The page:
K: Right. And while suspected abuse can be reported by anyone, there are categories of professionals who are mandatory reporters, which means they’re required to report suspected abuse. And teachers and doctors are examples because in theory, they’re the safe adults who are most likely, more likely than most of us to observe signs of abuse. And they’re observing those signs of abuse in a professional capacity.
J: Exactly. And what we call mandated reporting or mandated reporters are required by law to make a report when they have reasonable cause to suspect that a child is a victim of abuse or neglect. And CASA is also a mandated reporter, which is good because we have and we’re there interacting with the children. So if we ever have a concern that we are able, but need to and are mandated to report, and those mandated reporters are required to report that abuse within 24 hours. So there’s very much an enforced sense of urgency.
K: And they’re required to report suspected abuse, which is important to note, because you don’t have to know for sure.
J: Right. That’s where we lean on the professionals and our social workers who are trained in this.
K: Yeah, definitely. So, side note, listener, I don’t know how many of you know this, but the history of this concept of mandatory reporting is interesting to me. Child Protective laws are actually relatively new in our country’s history. It wasn’t until the 60s/70s that states and then the federal government put these mandatory reporting laws into place.
J: It was a law called CAPTA that really was the first time that we had earmarked funds for a lot of different programs within the child welfare system. And mandated reporting was one of them. And it is interesting because there were long protections for animal rights
J: Before children and I mean, I love animals, don’t get me wrong on that, but it’s a very interesting sort of study of our history of the progression of child abuse laws going back to child labor, orphanages, different things that we felt differently about. Did children have rights? Sure. And that’s definitely evolved, but it is still evolving.
K: Okay, so someone, a mandatory reporter or any of us report suspected abuse. But then what?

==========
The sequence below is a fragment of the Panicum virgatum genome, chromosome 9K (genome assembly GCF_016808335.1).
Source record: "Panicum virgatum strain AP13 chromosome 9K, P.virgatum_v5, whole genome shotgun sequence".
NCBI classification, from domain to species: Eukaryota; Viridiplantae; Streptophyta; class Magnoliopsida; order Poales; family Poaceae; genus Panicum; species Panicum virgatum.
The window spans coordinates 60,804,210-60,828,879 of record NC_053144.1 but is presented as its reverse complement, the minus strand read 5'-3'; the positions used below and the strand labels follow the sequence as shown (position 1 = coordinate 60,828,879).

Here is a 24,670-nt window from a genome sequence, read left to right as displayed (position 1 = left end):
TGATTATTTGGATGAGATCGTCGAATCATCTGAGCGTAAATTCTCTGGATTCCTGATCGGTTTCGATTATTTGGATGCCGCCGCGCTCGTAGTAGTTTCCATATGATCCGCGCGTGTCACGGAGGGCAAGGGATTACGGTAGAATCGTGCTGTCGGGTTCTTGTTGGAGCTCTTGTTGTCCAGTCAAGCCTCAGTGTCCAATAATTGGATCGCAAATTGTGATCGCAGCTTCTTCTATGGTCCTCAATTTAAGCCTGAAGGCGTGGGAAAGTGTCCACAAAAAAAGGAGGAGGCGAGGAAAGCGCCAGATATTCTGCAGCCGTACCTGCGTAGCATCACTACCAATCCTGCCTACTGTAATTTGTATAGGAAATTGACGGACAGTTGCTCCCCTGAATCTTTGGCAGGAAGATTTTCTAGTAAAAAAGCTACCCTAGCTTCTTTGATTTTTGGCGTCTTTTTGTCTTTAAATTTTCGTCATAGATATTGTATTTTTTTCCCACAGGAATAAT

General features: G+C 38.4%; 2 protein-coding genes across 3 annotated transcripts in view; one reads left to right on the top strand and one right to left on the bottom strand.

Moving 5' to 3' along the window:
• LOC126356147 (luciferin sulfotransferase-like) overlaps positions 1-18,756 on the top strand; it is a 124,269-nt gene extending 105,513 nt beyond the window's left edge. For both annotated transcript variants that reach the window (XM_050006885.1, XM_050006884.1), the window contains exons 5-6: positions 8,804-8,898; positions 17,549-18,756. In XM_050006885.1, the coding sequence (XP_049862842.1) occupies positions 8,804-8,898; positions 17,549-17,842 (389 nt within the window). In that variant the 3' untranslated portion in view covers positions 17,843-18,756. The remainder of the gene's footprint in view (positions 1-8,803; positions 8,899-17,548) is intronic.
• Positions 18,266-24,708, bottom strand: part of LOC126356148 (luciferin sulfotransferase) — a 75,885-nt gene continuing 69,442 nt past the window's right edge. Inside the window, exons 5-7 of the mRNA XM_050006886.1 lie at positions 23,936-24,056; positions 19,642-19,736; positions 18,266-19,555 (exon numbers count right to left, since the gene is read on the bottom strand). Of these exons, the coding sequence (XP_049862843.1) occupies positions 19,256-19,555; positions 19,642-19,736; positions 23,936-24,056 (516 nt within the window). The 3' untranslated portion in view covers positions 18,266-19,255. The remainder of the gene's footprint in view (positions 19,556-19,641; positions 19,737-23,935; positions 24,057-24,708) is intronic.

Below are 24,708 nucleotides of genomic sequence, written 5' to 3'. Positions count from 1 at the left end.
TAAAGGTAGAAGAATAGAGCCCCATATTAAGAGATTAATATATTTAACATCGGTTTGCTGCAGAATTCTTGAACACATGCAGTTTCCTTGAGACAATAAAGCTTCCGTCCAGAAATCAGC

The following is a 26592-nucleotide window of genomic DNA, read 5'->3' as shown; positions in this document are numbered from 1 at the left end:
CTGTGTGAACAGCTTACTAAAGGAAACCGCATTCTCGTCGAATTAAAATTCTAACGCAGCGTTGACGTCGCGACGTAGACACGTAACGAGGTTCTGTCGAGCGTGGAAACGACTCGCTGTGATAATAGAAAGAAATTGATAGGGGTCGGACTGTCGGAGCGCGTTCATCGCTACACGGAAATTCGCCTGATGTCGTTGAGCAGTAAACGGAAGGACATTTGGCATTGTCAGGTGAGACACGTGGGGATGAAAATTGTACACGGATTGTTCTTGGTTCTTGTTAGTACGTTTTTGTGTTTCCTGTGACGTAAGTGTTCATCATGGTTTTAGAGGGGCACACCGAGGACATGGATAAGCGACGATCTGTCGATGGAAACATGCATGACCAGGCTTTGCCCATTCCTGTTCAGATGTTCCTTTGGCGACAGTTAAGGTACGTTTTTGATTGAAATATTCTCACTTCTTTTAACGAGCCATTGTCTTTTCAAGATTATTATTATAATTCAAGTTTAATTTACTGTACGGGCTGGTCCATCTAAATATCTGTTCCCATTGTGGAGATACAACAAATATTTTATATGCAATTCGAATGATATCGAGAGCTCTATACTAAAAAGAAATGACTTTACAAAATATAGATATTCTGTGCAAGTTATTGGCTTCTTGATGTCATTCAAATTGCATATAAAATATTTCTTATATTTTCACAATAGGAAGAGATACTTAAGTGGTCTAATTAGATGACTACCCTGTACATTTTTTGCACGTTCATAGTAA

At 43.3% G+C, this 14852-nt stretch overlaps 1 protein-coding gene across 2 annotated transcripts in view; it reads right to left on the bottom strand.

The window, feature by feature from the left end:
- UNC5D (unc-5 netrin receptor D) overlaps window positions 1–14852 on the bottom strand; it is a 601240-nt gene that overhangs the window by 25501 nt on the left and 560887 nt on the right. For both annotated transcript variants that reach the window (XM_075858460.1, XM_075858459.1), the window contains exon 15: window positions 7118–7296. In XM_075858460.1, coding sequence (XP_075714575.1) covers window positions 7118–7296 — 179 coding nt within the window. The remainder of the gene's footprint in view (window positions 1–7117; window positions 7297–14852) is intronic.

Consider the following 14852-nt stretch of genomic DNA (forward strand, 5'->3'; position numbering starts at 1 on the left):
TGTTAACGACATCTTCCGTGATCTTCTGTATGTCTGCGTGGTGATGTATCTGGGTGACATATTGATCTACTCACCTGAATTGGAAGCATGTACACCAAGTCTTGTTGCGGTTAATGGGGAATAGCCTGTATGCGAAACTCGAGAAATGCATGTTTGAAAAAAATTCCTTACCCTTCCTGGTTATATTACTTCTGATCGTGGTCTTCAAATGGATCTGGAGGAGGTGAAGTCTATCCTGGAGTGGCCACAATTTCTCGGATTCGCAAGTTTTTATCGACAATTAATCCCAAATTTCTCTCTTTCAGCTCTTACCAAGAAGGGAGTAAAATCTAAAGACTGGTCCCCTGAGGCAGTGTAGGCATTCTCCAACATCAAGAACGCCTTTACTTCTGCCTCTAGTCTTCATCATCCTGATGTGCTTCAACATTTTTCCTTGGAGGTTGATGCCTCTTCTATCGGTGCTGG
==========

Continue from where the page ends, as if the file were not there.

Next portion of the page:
J: So when CPS gets a call and concern, they go through what they call a screening process and they’re looking for a few things. And the first is, does the concern and report that is made fit that legal definition of abuse or neglect like we talked about? And if so, then it would move past the screening into what we would call either a family assessment or an investigation to learn a little bit more on what the concerns might be.
K: So I guess we look at this kind of like an initial litmus test for are there allegations that are valid? For instance, we might not like that we saw so and so raise their voice at their child in the parking lot, but if we called the hotline, that doesn’t legally fit the definition of abuse so there wouldn’t be action taken.
J: That’s right. And again, this is where utmost respect to our colleagues in Child Protective Services, they are well versed at screening and understanding all of the what they call risk assessments to determine some of the concerns as well. So they are looking at a lot of different scenarios to make sure that children are safe. So after those reports come through and if it moves forward in that screening process, then we have that in investigation. And that’s where CPS is really getting involved with the family. They’re working to understand the needs, likely some of the issues and the extent of concerns of ongoing harm to the child.
K: Okay, so assuming that abuse is confirmed… At this kind of stage, the next steps vary widely based on the circumstance. For instance, if the children are in immediate danger, CPS can file a motion in court for an emergency removal because it may be vital to remove the kids from the home for their own safety.
J: Right. And in that scenario, children could go to a variety of different places. Ideally, there’s a relative, whether it’s a biological relative or maybe fictive kin. And what we mean by that is maybe a godparent who isn’t necessarily related by blood.
K: Right. But they are absolutely integral to that child’s relationship with their family.